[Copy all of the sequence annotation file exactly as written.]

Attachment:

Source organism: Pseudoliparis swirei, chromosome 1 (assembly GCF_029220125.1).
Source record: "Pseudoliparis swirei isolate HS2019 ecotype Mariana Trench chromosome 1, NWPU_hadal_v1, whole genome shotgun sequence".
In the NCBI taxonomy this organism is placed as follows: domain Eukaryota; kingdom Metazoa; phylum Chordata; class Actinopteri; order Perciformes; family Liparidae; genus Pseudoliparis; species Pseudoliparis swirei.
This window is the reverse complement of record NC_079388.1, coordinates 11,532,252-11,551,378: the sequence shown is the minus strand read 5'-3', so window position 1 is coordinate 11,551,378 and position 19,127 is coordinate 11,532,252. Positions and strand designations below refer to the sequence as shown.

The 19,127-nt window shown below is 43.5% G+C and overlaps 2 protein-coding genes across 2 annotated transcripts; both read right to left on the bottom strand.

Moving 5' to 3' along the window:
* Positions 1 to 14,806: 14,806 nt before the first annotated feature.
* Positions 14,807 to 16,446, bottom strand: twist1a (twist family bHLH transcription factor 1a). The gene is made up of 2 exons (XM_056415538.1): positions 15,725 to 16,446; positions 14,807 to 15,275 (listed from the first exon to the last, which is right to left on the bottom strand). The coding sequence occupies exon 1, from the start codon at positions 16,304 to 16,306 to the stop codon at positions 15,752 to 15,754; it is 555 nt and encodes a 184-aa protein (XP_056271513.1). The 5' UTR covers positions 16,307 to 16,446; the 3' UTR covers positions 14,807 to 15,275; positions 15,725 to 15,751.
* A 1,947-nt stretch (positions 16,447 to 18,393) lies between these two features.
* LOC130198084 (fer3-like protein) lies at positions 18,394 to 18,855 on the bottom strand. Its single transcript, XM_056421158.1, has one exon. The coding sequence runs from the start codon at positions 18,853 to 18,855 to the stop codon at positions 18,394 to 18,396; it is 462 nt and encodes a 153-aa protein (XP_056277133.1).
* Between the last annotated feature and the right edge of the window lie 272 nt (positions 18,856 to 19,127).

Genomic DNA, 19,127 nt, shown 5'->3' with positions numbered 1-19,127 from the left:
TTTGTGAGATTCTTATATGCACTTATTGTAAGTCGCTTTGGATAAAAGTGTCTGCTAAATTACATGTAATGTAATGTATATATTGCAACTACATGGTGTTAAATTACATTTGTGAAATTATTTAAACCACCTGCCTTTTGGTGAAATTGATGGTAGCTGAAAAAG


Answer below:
Source organism: Pseudoliparis swirei, chromosome 1 (assembly GCF_029220125.1).
Source record: "Pseudoliparis swirei isolate HS2019 ecotype Mariana Trench chromosome 1, NWPU_hadal_v1, whole genome shotgun sequence".
In the NCBI taxonomy this organism is placed as follows: domain Eukaryota; kingdom Metazoa; phylum Chordata; class Actinopteri; order Perciformes; family Liparidae; genus Pseudoliparis; species Pseudoliparis swirei.
This window is the reverse complement of record NC_079388.1, coordinates 11,532,252-11,551,378: the sequence shown is the minus strand read 5'-3', so window position 1 is coordinate 11,551,378 and position 19,127 is coordinate 11,532,252. Positions and strand designations below refer to the sequence as shown.

The 19,127-nt window shown below is 43.5% G+C and overlaps 2 protein-coding genes across 2 annotated transcripts; both read right to left on the bottom strand.

Moving 5' to 3' along the window:
* Positions 1 to 14,806: 14,806 nt before the first annotated feature.
* Positions 14,807 to 16,446, bottom strand: twist1a (twist family bHLH transcription factor 1a). The gene is made up of 2 exons (XM_056415538.1): positions 15,725 to 16,446; positions 14,807 to 15,275 (listed from the first exon to the last, which is right to left on the bottom strand). The coding sequence occupies exon 1, from the start codon at positions 16,304 to 16,306 to the stop codon at positions 15,752 to 15,754; it is 555 nt and encodes a 184-aa protein (XP_056271513.1). The 5' UTR covers positions 16,307 to 16,446; the 3' UTR covers positions 14,807 to 15,275; positions 15,725 to 15,751.
* A 1,947-nt stretch (positions 16,447 to 18,393) lies between these two features.
* LOC130198084 (fer3-like protein) lies at positions 18,394 to 18,855 on the bottom strand. Its single transcript, XM_056421158.1, has one exon. The coding sequence runs from the start codon at positions 18,853 to 18,855 to the stop codon at positions 18,394 to 18,396; it is 462 nt and encodes a 153-aa protein (XP_056277133.1).
* Between the last annotated feature and the right edge of the window lie 272 nt (positions 18,856 to 19,127).

Genomic DNA, 19,127 nt, shown 5'->3' with positions numbered 1-19,127 from the left:
TTTGTGAGATTCTTATATGCACTTATTGTAAGTCGCTTTGGATAAAAGTGTCTGCTAAATTACATGTAATGTAATGTATATATTGCAACTACATGGTGTTAAATTACATTTGTGAAATTATTTAAACCACCTGCCTTTTGGTGAAATTGATGGTAGCTGAAAAAG